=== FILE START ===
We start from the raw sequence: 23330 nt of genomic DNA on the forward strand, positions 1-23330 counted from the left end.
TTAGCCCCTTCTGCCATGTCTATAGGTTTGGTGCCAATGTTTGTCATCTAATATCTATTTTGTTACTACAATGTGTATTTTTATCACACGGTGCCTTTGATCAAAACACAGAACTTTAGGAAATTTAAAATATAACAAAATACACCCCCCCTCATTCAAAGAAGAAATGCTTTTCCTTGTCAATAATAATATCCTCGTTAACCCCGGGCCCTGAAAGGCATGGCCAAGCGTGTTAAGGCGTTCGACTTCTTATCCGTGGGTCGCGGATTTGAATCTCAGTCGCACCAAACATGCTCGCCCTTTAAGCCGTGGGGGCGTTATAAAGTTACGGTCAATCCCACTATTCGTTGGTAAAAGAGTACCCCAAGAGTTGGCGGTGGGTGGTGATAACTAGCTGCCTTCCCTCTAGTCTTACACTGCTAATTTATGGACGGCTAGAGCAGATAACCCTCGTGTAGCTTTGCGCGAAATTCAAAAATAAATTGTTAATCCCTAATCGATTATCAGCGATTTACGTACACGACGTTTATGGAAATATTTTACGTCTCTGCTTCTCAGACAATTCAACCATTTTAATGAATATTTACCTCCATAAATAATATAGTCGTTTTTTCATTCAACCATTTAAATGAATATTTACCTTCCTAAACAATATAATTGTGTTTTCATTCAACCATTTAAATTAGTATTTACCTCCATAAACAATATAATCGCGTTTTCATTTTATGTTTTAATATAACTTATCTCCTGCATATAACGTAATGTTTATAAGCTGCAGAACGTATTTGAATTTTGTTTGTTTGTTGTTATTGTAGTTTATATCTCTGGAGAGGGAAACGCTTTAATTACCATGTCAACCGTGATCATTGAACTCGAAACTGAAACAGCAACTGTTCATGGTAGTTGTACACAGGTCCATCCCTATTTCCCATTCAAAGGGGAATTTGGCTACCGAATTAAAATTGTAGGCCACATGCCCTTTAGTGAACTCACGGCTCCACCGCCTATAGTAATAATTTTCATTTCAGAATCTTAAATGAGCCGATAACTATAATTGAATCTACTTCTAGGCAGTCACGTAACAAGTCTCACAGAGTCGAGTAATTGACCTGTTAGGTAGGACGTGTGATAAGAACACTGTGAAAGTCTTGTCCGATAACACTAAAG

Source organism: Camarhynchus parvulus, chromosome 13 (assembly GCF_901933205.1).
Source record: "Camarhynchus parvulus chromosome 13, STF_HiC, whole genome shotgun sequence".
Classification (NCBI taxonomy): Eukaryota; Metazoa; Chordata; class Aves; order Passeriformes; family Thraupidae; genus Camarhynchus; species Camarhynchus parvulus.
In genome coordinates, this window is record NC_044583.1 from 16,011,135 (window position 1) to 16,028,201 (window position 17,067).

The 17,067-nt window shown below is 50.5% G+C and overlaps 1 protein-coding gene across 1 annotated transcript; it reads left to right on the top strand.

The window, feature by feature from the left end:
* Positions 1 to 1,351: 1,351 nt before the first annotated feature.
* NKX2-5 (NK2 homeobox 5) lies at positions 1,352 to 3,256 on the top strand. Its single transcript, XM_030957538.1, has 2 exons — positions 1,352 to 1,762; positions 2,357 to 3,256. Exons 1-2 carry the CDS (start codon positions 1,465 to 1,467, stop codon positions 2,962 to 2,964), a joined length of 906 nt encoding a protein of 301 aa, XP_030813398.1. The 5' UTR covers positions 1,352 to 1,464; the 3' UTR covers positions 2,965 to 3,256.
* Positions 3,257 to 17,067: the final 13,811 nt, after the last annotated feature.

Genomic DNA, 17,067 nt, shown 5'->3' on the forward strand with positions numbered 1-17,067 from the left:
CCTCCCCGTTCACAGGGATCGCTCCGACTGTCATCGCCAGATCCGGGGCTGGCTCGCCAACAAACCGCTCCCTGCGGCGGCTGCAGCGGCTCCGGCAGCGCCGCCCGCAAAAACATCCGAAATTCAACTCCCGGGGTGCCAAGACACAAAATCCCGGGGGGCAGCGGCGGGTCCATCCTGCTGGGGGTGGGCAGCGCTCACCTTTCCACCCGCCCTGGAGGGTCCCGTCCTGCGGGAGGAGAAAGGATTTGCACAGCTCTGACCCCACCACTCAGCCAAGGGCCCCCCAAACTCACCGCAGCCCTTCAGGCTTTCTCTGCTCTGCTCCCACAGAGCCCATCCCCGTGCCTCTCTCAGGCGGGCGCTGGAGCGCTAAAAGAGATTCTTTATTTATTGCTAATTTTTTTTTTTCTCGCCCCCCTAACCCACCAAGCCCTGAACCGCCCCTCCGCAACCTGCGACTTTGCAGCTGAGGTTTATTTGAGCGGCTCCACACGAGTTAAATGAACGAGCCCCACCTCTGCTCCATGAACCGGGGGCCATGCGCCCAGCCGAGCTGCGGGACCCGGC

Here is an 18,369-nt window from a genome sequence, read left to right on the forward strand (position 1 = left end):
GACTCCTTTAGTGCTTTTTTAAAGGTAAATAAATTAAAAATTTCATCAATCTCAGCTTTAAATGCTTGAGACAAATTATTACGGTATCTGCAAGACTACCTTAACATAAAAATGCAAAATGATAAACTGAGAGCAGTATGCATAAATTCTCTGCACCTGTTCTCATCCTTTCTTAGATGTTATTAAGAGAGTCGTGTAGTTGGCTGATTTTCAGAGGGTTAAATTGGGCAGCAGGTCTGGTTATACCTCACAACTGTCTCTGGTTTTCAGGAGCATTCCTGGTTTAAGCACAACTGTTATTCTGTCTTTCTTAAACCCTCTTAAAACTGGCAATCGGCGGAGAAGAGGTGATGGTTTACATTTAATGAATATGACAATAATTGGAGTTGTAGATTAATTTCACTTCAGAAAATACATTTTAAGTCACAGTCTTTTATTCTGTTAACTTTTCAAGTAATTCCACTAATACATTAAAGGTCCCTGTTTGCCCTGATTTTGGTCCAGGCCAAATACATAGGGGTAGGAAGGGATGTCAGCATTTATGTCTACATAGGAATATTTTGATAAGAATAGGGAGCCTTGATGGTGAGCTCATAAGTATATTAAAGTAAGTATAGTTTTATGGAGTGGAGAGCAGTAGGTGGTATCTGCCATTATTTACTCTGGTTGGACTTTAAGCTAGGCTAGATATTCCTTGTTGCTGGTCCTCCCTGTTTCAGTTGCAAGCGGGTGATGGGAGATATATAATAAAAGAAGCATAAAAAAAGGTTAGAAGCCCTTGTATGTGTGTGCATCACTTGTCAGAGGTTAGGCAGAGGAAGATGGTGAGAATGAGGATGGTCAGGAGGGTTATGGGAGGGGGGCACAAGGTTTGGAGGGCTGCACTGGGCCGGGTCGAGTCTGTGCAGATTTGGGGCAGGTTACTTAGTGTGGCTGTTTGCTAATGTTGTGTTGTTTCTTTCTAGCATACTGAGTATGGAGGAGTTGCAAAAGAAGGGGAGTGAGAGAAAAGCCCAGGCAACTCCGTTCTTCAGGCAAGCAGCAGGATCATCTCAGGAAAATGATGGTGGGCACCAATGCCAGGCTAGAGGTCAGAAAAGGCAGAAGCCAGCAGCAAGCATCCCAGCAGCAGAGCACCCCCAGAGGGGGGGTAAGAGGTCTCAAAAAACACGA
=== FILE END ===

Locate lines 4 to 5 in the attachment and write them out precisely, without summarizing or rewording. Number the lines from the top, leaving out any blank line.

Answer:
Source record: "Camarhynchus parvulus chromosome 13, STF_HiC, whole genome shotgun sequence".
Classification (NCBI taxonomy): Eukaryota; Metazoa; Chordata; class Aves; order Passeriformes; family Thraupidae; genus Camarhynchus; species Camarhynchus parvulus.